The vertical hour, David Hare (playwright) tells us, is a phrase from combat medicine to describe a moment. A moment when someone has been injured and you can intervene to be of some assistance. It is from this moment that the play unfolds and it can be seen reflected in the many facets of the performance.
Nadia Blye (Victoria Longley) is a former war correspondent turned Yale academic renowned for her support of the war in Iraq. She travels with her boyfriend Phillip (Christopher Stollery) to the English/Wales border country, a place of renowned for its placid beauty and historic turmoil, to meet Phillip’s estranged and scandalous father Oliver (Pip Miller). Phillip becomes convinced that his father is trying to seduce his girlfriend and warns her of his father’s cultured charms. Against her better judgement Nadia is drawn to Oliver not of lust, but for want of a better understanding of this enigmatic old doctor.
The Vertical Hour is a beautifully penned play. Hare has a traditionalist style in that he employs a linear narrative and naturalistic characters, but does so against the immediate contemporary backdrop of the modern world. While the plot is fairly simple to follow, there’s more discussion and deconstruction of international current affairs than your evening news bulletin (which I guess isn’t really saying much these days, but I digress). What Hare delivers is a character driven drama that delves into the confused psyche of the Western World as it struggles to find its identity on a field where the rules of engagement have been smudged.
The STC cast stand up to the test as expected. It is Zindzi Okenyo’s first production with the troupe as Terri, an angst ridden college student who has lost faith in the American dream, and Longley never ceases to satisfy. But the stand out performance for me was Miller. While he stumbled through a couple of his lines, it became an afterthought as he veritably transformed into the intelligent and manipulative old scoundrel that the role of Oliver demanded.
Julian Meyrick (director) has adapted the play effectively for the Drama Theatre’s expansive stage. The Vertical Hour employs an entire cast of five, with no more than three on stage at any one time but at no point did the stage feel empty. This is partially due to the performer’s skill, but also due to Stephen Curtis’ exceptional design work. The ‘lazy susan’ stage piece almost merits a trip to the theatre on its own.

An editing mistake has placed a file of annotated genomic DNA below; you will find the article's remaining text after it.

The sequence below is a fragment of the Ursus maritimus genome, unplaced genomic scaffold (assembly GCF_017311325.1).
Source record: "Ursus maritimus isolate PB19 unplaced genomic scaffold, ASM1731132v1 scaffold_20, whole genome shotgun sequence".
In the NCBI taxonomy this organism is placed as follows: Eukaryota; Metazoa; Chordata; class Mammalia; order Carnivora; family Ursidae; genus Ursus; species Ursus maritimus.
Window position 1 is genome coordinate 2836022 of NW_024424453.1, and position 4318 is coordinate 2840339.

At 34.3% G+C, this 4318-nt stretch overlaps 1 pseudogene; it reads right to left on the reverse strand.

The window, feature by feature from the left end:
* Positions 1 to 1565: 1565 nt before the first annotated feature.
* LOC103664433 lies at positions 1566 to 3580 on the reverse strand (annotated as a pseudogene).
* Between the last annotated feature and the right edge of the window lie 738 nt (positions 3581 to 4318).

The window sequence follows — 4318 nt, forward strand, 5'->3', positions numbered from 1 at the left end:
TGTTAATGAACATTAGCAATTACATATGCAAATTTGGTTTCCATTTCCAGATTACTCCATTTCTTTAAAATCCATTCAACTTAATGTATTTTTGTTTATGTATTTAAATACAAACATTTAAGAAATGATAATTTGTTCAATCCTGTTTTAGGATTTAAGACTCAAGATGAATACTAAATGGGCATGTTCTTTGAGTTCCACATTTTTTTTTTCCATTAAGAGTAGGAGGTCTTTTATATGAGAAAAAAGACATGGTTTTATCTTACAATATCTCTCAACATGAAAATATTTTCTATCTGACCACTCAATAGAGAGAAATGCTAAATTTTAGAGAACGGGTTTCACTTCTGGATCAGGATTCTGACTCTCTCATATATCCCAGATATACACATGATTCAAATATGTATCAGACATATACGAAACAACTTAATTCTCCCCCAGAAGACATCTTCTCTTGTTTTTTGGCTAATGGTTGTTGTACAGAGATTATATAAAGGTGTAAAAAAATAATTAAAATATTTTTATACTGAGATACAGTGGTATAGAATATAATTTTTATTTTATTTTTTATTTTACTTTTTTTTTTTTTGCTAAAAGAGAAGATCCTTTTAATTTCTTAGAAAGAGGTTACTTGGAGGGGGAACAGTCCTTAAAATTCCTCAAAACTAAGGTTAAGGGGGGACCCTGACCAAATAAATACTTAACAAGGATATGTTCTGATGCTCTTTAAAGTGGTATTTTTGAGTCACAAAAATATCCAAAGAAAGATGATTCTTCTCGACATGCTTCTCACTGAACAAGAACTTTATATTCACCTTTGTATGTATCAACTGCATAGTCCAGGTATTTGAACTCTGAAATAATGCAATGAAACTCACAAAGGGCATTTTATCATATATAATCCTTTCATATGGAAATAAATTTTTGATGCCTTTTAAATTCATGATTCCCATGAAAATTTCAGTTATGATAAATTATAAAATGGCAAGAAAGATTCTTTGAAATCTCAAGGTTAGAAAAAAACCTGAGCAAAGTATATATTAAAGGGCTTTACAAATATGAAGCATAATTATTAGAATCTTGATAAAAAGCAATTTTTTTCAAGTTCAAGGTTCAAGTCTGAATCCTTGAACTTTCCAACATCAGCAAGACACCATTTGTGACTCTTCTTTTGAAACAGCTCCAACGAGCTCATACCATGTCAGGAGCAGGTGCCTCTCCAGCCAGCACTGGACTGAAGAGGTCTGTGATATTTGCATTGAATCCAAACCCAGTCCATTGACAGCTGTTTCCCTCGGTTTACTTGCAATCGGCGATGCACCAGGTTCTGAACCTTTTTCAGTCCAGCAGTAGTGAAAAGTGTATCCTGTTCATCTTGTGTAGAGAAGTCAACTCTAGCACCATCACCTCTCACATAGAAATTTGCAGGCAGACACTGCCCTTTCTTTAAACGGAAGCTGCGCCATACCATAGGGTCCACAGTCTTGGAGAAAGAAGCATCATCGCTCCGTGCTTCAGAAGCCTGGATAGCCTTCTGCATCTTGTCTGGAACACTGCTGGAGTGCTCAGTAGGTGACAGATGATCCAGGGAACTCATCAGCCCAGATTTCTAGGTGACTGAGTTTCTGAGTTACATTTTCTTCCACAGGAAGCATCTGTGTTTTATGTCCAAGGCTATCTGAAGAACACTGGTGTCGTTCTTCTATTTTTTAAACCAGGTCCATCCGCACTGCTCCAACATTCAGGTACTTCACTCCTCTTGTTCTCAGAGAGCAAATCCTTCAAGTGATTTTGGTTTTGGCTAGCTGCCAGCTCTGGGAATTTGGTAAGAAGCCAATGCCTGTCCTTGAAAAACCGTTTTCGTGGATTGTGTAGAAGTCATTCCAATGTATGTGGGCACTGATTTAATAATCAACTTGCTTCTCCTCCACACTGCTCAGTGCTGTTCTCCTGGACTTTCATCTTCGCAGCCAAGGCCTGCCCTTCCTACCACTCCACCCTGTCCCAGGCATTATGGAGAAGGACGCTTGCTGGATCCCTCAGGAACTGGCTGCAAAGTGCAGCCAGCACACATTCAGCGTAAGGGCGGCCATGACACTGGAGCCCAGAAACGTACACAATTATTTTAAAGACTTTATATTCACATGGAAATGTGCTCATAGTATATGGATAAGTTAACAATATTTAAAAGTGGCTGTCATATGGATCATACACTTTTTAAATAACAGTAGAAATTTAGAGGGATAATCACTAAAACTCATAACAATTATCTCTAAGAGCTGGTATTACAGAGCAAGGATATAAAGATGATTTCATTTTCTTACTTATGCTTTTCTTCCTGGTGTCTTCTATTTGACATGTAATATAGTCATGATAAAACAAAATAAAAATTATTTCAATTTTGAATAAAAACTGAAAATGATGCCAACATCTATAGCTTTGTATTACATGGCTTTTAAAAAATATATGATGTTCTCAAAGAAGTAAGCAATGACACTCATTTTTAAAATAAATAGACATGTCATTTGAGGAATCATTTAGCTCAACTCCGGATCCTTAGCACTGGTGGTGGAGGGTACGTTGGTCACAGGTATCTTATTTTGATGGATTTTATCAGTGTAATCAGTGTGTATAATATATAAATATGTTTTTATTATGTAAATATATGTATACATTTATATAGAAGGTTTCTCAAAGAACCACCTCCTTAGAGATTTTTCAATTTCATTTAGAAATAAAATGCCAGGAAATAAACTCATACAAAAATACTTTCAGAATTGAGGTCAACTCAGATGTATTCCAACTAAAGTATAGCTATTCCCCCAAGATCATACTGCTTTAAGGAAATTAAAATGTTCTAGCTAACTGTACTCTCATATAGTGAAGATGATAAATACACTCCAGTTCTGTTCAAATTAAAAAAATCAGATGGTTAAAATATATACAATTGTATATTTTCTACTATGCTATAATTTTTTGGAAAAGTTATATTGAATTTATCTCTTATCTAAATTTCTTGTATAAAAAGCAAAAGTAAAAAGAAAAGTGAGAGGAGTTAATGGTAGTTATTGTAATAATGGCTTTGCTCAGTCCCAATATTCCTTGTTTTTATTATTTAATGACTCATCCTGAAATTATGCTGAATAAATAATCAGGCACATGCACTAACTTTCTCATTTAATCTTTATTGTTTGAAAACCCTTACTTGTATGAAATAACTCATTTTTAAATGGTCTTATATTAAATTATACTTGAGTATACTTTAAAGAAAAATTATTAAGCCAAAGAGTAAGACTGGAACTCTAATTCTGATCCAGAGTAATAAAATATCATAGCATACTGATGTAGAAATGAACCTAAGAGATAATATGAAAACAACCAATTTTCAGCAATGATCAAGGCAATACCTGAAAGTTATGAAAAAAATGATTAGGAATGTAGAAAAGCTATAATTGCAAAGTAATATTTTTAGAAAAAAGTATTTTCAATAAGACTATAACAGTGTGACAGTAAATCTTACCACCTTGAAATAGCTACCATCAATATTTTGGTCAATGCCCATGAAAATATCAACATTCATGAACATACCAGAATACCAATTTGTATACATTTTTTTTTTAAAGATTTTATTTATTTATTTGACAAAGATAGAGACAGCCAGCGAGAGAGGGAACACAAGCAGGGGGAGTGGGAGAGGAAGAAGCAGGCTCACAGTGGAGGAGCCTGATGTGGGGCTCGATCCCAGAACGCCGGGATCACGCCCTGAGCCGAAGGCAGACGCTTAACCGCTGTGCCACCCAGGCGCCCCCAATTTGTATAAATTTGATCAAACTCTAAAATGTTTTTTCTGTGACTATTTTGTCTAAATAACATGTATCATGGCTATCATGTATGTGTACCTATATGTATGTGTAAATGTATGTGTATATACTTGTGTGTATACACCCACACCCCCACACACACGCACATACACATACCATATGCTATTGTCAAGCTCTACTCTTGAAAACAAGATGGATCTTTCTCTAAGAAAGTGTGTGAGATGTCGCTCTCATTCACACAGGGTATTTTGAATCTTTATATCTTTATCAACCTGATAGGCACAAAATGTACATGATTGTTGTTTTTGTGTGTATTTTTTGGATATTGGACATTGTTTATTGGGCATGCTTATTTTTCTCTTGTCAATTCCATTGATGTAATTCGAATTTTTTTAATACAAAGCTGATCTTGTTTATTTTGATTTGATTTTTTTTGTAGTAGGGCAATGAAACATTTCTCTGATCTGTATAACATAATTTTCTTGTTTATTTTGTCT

The design and professionalism of the cast however also bear my one major criticism of the performance. While in the British border country the backdrop for the set is made by abstract reflective boards onto which images of the sky is projected. The result is very effective throughout the play providing the audience with a solid grasp of the flow of time throughout the play. However, in the final scene, back in Nadia’s office at Yale where she has a heart to heart consultation with Terri, I could see Stollery and Miller stretching and milling about in the reflections off the set. It was just a little thing to be honest, but exceptionally distracting from the performance happening on stage under the lights.
I’m generally not a fan of traditional theatre or linear plots, but the depth of the characters and level of cultural/social discourse kept me entertained throughout the performance. Hare is a champion of the British theatre and he without a doubt knows what he is doing. With such incredible high production values, what STC present in The Vertical Hour almost feels like going to the cinema to see a drama... but fuelled with the electricity of live theatre. This is definitely worth a look.
Sydney Theatre Company presents
THE VERTICAL HOUR
By David Hare
Venue: Drama Theatre, Sydney Opera House
Season: 15 February - 22 March 2008
Plays: Monday 18 & 25 February; 3, 10 & 17 March At 6:30pm; Tuesday – Saturday At 8pm
Matinees: Wednesday Matinee At 1pm, Saturday Matinee At 2pm
Prices: $77 / $62 Concession. Matinee $68 / $56 Concession
Bookings: STC Box Office (02) 9250 1777 OR SOH Box Office (02) 9250 7777